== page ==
This wish list is too cute not to share.
Merry Christmas to all you dads and moms, and your kiddos young and old, out there!
As I cope with the possibility that my son has a learning disability, ADHD, etc, I can’t help feeling a little bit responsible.
I could go on and on, but I have to come to terms that my child’s disability isn’t my fault. I’m grateful for my friend D who reminded me of this truth today. I needed to hear her wisdom, and maybe you do too.
We can’t change the past. And just like we can’t control our kids’ actions, we can’t cause or take away their disability. But we can do something about the disability.
I’ll be calling first thing tomorrow morning for the next eval we need. And I’ll be pushing until my son and our family gets the help we need.
My daughter and son finally had a chance to make an Apple Turkey food craft they’ve been wanting to try since last Thanksgiving. They embellished an apple with cereal, marshmallows and candy. Of course, after pictures, they ate it. :)
From our family to yours, Happy Thanksgiving!
Some kids naturally show gratitude and are content with little. Others crave more and more and more stuff. I think a child’s attitude is highly dependent on their upbringing and their parents’ attitude toward stuff. But that’s another post.
I woke up this morning thinking about Thanksgiving, since it’s tomorrow. Are my kids grateful for what they have? Do they appreciate how much they have? Will they be grateful for the presents or lack of presents they receive for Christmas about 34 more days?
We want our kids to be thankful. We want to be thankful too. It’s just way too easy to grumble, complain, envy and wish for more stuff, money, clothes, etc. Several tools teach our kids to show gratitude every day of the year.
1. A gratitude journal is an effective tool for teaching kids (and ourselves) to be thankful. In a simple notebook, write one word or a sentence that describes something you’re thankful for. Try to write something every day. In addition to teaching gratitude, this journal is a great tool for teaching handwriting and spelling.
2. Learn about other cultures. Billions of people live well below what we in the U.S. consider poverty level. It helps sometimes to have a reminder of how little other people have. Watch age-appropriate documentaries, read picture books or research countries together, and teach your kids about all the blessings they have, even if they’re have to wear secondhand clothes, don’t have the latest tech gadgets or can’t buy every toy they want.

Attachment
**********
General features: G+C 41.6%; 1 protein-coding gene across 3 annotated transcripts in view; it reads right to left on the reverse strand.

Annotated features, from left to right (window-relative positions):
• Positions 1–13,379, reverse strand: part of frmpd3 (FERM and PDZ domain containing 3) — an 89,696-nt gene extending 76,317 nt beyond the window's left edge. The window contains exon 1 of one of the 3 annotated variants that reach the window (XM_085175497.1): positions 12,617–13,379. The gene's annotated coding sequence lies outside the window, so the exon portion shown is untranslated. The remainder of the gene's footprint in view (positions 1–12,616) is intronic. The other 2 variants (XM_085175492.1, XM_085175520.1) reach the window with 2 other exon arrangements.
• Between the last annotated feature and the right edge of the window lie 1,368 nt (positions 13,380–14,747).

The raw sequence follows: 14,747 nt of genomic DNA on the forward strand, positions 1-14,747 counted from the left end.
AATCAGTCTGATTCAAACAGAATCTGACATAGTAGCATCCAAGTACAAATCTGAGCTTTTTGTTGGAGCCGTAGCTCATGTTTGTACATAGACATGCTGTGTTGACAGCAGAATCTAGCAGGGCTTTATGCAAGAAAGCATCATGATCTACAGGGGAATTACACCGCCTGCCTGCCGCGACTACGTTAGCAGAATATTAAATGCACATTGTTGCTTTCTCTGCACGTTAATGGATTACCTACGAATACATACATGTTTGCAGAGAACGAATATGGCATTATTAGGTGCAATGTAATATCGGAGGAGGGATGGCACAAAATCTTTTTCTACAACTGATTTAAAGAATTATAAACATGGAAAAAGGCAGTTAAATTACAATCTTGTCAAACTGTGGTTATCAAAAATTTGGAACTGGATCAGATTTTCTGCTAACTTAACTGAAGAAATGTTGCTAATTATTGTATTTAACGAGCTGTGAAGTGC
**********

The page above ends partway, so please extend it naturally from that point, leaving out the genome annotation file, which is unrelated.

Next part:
3. Support a child through Compassion International or a similar organization. Your children receive a picture of the child they are sponsoring and letters throughout the year. The program gives your children insight into how fortunate they are, and it emphasizes the blessings of having access to education, food and other resources that are easy to take for granted.
4 Raise money for a good cause. Hold yard sales, bake sales or Craigslist sales to raise money for a charity. Consider donating to a teen pregnancy center (baby supplies are appreciated), Operation Christmas Child (pack a shoebox for kids of all ages), Toys For Tots, Coats for Kids or a food bank. When your kids help raise the money, they’re personally involved in sharing their wealth with others and in making the holiday brighter for others.
5. Focus on serving others. The holidays are a great time to donate to charity or participate in a community service project. When your kids buy gifts for other kids, help prepare a meal for a neighbor or serve hot chocolate at a community event, they learn to appreciate what they have–a home, toys, a tree, family and other blessings.
6. Give stuff away. The holidays are a perfect time for your kids to purge their toys, books and clothing. Outgrown items can find a good home at a children’s hospital, family shelter or thrift store. When your kids help sort and take their outgrown and unwanted items to a donation center, they take part in making the world a better place for everyone (and as a bonus, your home has less clutter and is easier to clean).
Teaching kids to be thankful is something we can do every day. What are you favorite techniques for teaching your children to be thankful? May we as parents learn along with them.
Never underestimate the power of one person. I’m sharing this post by Laura Grace Weldon as an encouragement to every home schooling family. Your children hold great potential. They simply need you, their parents, to show them the way. No matter how long it takes, keep up the good work! Your efforts will see fruit one day.
We try to limit car rides since we’re saving money like most families and share the car with my husband. But when we do travel to doctor appointments or on errands, our trips require plenty of planning. My energetic son doesn’t travel well so I always need a healthy supply of snacks and plenty of water. He also enjoys playing with his favorite matchbox cars and listening to Junie B. Jones books on CD when I’m able to borrow them from the library.
Recently, we discovered another game that we all enjoy. Hangman gives my daughter a chance to play school, and my son enjoys trying to guess the letters. On my to-do list, I planned to make a laminated game so we can track the letters we choose and save paper.
Today, I found a Melissa and Doug version that erases this item from my to-do list. It looks sturdy and should work great for us. I can easily store it in the car without losing any pieces. Online reviews suggest the marker wears out quickly, but we have extra dry erase markers at home.
With this game, our car rides should be calmer and more enjoyable wherever and whenever we travel.